With so much of American foreign policy being focused on various Muslim countries, it is no surprise that there is a “concern” among conservatives about the issues that Muslim women face in different parts of the Muslim world. I have a wish that their concern is sincere, but when I read essays like Zeyno Baran’s recent tirade on The Huffington Post, I see my wish is futile. Zeyno Baran is a fellow at the Hudson Institute.
There are so many wrong assumptions and ethnocentrism in the article that it is hard to know where to begin. One of the most the glaring assumptions in the essay is the idea of a monolithic Islamic society. For a scholar, Baran has no sense of nuance when discussing Muslim societies. Countries such as Iran (which molds its government on Shi’a fiqh) and Pakistan (which has a secular government) are grouped together. Muslim women are discussed as a monolithic group with no socioeconomic or racial diversity.
“The more I learn about the condition of Muslim women, the more I feel embarrassed by how many things I have taken for granted. Unlike so many Muslim girls, I had the opportunity to receive an education — and one that prepared me to be able to follow my dreams from Istanbul to Stanford to Washington — and the freedom to choose what to do with my own body, mind, and intellect.”
You know, Baran’s experience of receiving an education seems to curiously be my experience, too. It also is the experience of other Muslim women I know from around the world. I went to college with Muslimahs from Saudi Arabia, Syria, Pakistan, Malaysia and Bangladesh, to name just a few countries. My goodness! Are we all anomalies among Muslim women or is Baran simply grouping all Muslim together to serve an agenda that has really nothing to do with helping Muslim women at all?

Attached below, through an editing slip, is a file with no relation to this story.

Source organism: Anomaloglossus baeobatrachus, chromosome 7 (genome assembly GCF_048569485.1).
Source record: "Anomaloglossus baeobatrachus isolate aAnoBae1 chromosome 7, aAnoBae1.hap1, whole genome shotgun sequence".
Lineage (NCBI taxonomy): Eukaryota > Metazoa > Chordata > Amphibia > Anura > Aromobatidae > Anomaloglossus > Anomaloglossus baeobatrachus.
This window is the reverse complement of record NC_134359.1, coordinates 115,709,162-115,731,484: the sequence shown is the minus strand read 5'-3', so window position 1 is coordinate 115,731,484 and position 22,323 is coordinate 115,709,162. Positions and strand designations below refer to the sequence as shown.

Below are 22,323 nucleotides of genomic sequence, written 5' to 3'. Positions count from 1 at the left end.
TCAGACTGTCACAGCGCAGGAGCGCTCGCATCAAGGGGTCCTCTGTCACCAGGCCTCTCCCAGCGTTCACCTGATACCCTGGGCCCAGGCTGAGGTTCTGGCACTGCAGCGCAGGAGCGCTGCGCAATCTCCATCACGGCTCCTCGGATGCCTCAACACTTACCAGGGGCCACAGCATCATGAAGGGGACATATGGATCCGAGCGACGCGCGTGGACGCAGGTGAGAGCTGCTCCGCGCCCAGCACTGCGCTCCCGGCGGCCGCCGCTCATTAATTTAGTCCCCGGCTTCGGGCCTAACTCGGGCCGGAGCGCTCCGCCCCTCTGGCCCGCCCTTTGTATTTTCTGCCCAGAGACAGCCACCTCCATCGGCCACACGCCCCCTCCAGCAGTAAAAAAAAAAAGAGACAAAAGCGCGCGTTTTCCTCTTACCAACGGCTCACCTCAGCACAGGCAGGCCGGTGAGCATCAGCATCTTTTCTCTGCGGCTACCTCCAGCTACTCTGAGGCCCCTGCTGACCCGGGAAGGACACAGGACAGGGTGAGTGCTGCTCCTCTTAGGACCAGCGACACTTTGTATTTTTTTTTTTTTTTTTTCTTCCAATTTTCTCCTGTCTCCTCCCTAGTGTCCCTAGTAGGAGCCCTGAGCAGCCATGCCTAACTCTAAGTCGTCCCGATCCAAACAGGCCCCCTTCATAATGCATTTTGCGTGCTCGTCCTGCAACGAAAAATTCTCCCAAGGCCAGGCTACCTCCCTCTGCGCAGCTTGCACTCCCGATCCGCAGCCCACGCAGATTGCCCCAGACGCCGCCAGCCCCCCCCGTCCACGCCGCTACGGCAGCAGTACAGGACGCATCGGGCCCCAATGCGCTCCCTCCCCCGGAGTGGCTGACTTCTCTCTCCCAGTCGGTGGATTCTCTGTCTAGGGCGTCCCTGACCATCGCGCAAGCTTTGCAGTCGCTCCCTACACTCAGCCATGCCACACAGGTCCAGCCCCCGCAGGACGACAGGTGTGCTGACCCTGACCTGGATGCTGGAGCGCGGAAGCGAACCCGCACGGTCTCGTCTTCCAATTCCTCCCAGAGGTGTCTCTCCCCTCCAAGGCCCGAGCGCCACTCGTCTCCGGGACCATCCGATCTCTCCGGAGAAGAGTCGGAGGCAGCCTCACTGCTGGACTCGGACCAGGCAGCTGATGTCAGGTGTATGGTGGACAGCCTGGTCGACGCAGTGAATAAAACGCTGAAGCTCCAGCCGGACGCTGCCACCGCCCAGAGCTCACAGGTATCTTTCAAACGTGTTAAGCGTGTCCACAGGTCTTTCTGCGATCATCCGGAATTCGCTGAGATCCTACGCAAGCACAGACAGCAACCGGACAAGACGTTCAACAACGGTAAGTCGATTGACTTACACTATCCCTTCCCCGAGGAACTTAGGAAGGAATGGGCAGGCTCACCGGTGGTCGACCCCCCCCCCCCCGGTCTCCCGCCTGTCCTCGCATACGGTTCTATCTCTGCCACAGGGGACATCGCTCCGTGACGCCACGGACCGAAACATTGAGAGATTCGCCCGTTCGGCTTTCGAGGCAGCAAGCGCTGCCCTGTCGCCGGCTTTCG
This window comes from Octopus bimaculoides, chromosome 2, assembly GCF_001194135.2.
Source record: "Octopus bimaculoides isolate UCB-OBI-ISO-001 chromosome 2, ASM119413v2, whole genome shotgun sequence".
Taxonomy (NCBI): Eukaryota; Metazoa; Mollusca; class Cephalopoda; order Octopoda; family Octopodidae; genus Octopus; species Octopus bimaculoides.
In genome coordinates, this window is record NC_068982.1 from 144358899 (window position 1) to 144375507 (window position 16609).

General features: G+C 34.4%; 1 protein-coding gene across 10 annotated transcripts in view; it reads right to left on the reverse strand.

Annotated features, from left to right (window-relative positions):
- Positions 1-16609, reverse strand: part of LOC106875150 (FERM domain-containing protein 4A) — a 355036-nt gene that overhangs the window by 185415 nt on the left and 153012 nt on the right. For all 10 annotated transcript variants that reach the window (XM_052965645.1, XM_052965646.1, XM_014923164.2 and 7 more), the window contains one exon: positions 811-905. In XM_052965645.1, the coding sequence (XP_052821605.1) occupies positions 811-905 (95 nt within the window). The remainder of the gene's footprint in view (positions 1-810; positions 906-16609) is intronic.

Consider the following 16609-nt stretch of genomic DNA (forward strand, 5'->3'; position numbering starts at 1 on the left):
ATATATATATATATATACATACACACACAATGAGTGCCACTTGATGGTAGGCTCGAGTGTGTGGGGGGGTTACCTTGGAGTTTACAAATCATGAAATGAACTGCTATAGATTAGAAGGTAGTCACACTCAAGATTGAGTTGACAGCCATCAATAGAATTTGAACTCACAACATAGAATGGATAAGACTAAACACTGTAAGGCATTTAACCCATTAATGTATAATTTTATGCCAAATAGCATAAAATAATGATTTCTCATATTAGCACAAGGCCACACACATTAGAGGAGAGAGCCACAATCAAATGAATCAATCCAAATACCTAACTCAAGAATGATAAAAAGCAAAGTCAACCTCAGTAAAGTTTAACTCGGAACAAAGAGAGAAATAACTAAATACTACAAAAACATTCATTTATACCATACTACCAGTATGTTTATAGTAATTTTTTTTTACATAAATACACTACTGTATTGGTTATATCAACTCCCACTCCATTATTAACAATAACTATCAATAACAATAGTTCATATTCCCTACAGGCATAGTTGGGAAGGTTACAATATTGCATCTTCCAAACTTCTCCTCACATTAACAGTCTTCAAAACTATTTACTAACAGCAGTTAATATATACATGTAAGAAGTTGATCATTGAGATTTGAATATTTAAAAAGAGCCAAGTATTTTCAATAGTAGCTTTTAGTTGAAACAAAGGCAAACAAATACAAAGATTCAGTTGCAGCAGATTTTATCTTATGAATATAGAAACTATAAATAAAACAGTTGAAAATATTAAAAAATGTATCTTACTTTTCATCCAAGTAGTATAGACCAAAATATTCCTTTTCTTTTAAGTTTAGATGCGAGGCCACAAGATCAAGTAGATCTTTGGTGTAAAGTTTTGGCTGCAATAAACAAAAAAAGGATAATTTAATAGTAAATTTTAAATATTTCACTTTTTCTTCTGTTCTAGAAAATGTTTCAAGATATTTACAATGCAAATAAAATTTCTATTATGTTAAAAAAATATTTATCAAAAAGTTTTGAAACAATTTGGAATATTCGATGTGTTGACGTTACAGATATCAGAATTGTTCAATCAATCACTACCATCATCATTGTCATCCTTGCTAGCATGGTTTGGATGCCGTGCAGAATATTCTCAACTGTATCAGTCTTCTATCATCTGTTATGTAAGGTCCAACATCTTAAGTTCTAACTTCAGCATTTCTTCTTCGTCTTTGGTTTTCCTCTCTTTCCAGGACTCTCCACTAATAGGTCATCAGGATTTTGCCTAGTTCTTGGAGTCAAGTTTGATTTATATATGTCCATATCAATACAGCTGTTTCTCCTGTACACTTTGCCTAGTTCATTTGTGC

What exactly is the condition of Muslim women? As Baran should know, issues that Muslimahs face in Turkey won’t be exactly the same as issues that women face in, say, Iran. Some issues may overlap, but often issues are different because of the different situations of those countries. In addition, issues that an upper class woman in Iran or Turkey would face won’t be the same as issues that lower class women in those face. Ethnic identity (which is diverse in both countries) will also affect what issues women face in those countries, despite both countries being predominately Muslim. Muslim women in various parts of the world, including America (which Baran thinks is “the one and only country where dreams can truly come true”), have to deal with intersecting issues and those issues aren’t all the same. That’s why it’s frustrating when commentators feel the need to lump all Muslim women together and say that we’re all in the same condition. Clearly, we are not.